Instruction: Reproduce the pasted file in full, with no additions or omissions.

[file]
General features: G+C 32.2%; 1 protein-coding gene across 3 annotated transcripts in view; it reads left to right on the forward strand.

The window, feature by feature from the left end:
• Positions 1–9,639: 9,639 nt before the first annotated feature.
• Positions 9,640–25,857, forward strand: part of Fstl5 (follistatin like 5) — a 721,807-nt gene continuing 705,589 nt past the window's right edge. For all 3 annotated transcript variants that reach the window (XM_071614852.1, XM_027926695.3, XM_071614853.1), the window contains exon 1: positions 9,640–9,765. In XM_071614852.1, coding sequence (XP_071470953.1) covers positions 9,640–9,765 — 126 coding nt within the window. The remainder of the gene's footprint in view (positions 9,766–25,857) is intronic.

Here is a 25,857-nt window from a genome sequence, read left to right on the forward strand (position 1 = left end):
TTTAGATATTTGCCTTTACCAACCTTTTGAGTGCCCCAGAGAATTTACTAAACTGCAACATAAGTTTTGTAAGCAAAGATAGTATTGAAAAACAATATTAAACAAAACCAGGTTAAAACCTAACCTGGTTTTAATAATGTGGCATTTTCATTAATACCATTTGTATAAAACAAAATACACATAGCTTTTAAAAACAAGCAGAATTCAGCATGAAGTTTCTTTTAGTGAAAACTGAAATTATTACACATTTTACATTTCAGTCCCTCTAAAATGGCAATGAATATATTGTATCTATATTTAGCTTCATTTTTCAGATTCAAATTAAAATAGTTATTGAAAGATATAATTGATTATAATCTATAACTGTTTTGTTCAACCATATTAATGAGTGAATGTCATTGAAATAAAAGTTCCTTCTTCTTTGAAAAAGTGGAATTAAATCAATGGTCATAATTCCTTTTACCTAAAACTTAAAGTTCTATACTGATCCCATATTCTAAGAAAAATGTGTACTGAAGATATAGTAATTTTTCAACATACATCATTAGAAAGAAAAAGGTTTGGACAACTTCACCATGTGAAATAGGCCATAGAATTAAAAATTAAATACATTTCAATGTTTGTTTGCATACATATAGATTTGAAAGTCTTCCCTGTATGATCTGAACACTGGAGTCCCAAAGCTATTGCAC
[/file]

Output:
General features: G+C 32.2%; 1 protein-coding gene across 3 annotated transcripts in view; it reads left to right on the forward strand.

The window, feature by feature from the left end:
• Positions 1–9,639: 9,639 nt before the first annotated feature.
• Positions 9,640–25,857, forward strand: part of Fstl5 (follistatin like 5) — a 721,807-nt gene continuing 705,589 nt past the window's right edge. For all 3 annotated transcript variants that reach the window (XM_071614852.1, XM_027926695.3, XM_071614853.1), the window contains exon 1: positions 9,640–9,765. In XM_071614852.1, coding sequence (XP_071470953.1) covers positions 9,640–9,765 — 126 coding nt within the window. The remainder of the gene's footprint in view (positions 9,766–25,857) is intronic.

Here is a 25,857-nt window from a genome sequence, read left to right on the forward strand (position 1 = left end):
TTTAGATATTTGCCTTTACCAACCTTTTGAGTGCCCCAGAGAATTTACTAAACTGCAACATAAGTTTTGTAAGCAAAGATAGTATTGAAAAACAATATTAAACAAAACCAGGTTAAAACCTAACCTGGTTTTAATAATGTGGCATTTTCATTAATACCATTTGTATAAAACAAAATACACATAGCTTTTAAAAACAAGCAGAATTCAGCATGAAGTTTCTTTTAGTGAAAACTGAAATTATTACACATTTTACATTTCAGTCCCTCTAAAATGGCAATGAATATATTGTATCTATATTTAGCTTCATTTTTCAGATTCAAATTAAAATAGTTATTGAAAGATATAATTGATTATAATCTATAACTGTTTTGTTCAACCATATTAATGAGTGAATGTCATTGAAATAAAAGTTCCTTCTTCTTTGAAAAAGTGGAATTAAATCAATGGTCATAATTCCTTTTACCTAAAACTTAAAGTTCTATACTGATCCCATATTCTAAGAAAAATGTGTACTGAAGATATAGTAATTTTTCAACATACATCATTAGAAAGAAAAAGGTTTGGACAACTTCACCATGTGAAATAGGCCATAGAATTAAAAATTAAATACATTTCAATGTTTGTTTGCATACATATAGATTTGAAAGTCTTCCCTGTATGATCTGAACACTGGAGTCCCAAAGCTATTGCAC